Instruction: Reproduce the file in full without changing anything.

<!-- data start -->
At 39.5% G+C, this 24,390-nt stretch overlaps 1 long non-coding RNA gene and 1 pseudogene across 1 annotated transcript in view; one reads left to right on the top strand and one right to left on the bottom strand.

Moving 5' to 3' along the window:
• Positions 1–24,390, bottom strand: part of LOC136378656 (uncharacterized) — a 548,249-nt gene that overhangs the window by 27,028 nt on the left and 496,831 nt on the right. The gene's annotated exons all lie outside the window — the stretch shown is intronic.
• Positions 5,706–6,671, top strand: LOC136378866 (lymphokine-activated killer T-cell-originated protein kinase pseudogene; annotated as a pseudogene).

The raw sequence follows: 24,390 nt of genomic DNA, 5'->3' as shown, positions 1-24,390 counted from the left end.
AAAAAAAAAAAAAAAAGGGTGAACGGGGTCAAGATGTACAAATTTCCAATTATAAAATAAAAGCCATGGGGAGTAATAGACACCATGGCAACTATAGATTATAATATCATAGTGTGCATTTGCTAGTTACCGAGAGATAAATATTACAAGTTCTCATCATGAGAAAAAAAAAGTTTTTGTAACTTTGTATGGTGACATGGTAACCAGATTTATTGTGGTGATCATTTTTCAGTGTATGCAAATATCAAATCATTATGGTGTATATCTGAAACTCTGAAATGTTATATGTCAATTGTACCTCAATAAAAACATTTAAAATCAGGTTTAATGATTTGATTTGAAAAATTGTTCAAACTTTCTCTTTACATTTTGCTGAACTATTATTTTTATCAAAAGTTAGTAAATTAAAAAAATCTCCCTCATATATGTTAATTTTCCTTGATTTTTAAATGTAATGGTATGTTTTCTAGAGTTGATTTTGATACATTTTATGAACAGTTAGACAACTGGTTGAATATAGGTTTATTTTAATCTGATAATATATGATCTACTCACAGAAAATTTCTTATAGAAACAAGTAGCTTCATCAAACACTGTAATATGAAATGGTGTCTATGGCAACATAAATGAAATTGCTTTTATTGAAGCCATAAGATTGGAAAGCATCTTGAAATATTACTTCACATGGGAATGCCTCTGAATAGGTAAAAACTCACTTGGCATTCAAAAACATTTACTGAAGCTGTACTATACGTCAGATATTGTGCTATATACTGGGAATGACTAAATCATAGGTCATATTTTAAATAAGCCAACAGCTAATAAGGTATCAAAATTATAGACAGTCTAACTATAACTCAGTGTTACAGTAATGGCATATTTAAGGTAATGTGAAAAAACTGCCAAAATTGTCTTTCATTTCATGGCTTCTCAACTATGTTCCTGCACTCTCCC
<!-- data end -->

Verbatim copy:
At 39.5% G+C, this 24,390-nt stretch overlaps 1 long non-coding RNA gene and 1 pseudogene across 1 annotated transcript in view; one reads left to right on the top strand and one right to left on the bottom strand.

Moving 5' to 3' along the window:
• Positions 1–24,390, bottom strand: part of LOC136378656 (uncharacterized) — a 548,249-nt gene that overhangs the window by 27,028 nt on the left and 496,831 nt on the right. The gene's annotated exons all lie outside the window — the stretch shown is intronic.
• Positions 5,706–6,671, top strand: LOC136378866 (lymphokine-activated killer T-cell-originated protein kinase pseudogene; annotated as a pseudogene).

The raw sequence follows: 24,390 nt of genomic DNA, 5'->3' as shown, positions 1-24,390 counted from the left end.
AAAAAAAAAAAAAAAAGGGTGAACGGGGTCAAGATGTACAAATTTCCAATTATAAAATAAAAGCCATGGGGAGTAATAGACACCATGGCAACTATAGATTATAATATCATAGTGTGCATTTGCTAGTTACCGAGAGATAAATATTACAAGTTCTCATCATGAGAAAAAAAAAGTTTTTGTAACTTTGTATGGTGACATGGTAACCAGATTTATTGTGGTGATCATTTTTCAGTGTATGCAAATATCAAATCATTATGGTGTATATCTGAAACTCTGAAATGTTATATGTCAATTGTACCTCAATAAAAACATTTAAAATCAGGTTTAATGATTTGATTTGAAAAATTGTTCAAACTTTCTCTTTACATTTTGCTGAACTATTATTTTTATCAAAAGTTAGTAAATTAAAAAAATCTCCCTCATATATGTTAATTTTCCTTGATTTTTAAATGTAATGGTATGTTTTCTAGAGTTGATTTTGATACATTTTATGAACAGTTAGACAACTGGTTGAATATAGGTTTATTTTAATCTGATAATATATGATCTACTCACAGAAAATTTCTTATAGAAACAAGTAGCTTCATCAAACACTGTAATATGAAATGGTGTCTATGGCAACATAAATGAAATTGCTTTTATTGAAGCCATAAGATTGGAAAGCATCTTGAAATATTACTTCACATGGGAATGCCTCTGAATAGGTAAAAACTCACTTGGCATTCAAAAACATTTACTGAAGCTGTACTATACGTCAGATATTGTGCTATATACTGGGAATGACTAAATCATAGGTCATATTTTAAATAAGCCAACAGCTAATAAGGTATCAAAATTATAGACAGTCTAACTATAACTCAGTGTTACAGTAATGGCATATTTAAGGTAATGTGAAAAAACTGCCAAAATTGTCTTTCATTTCATGGCTTCTCAACTATGTTCCTGCACTCTCCC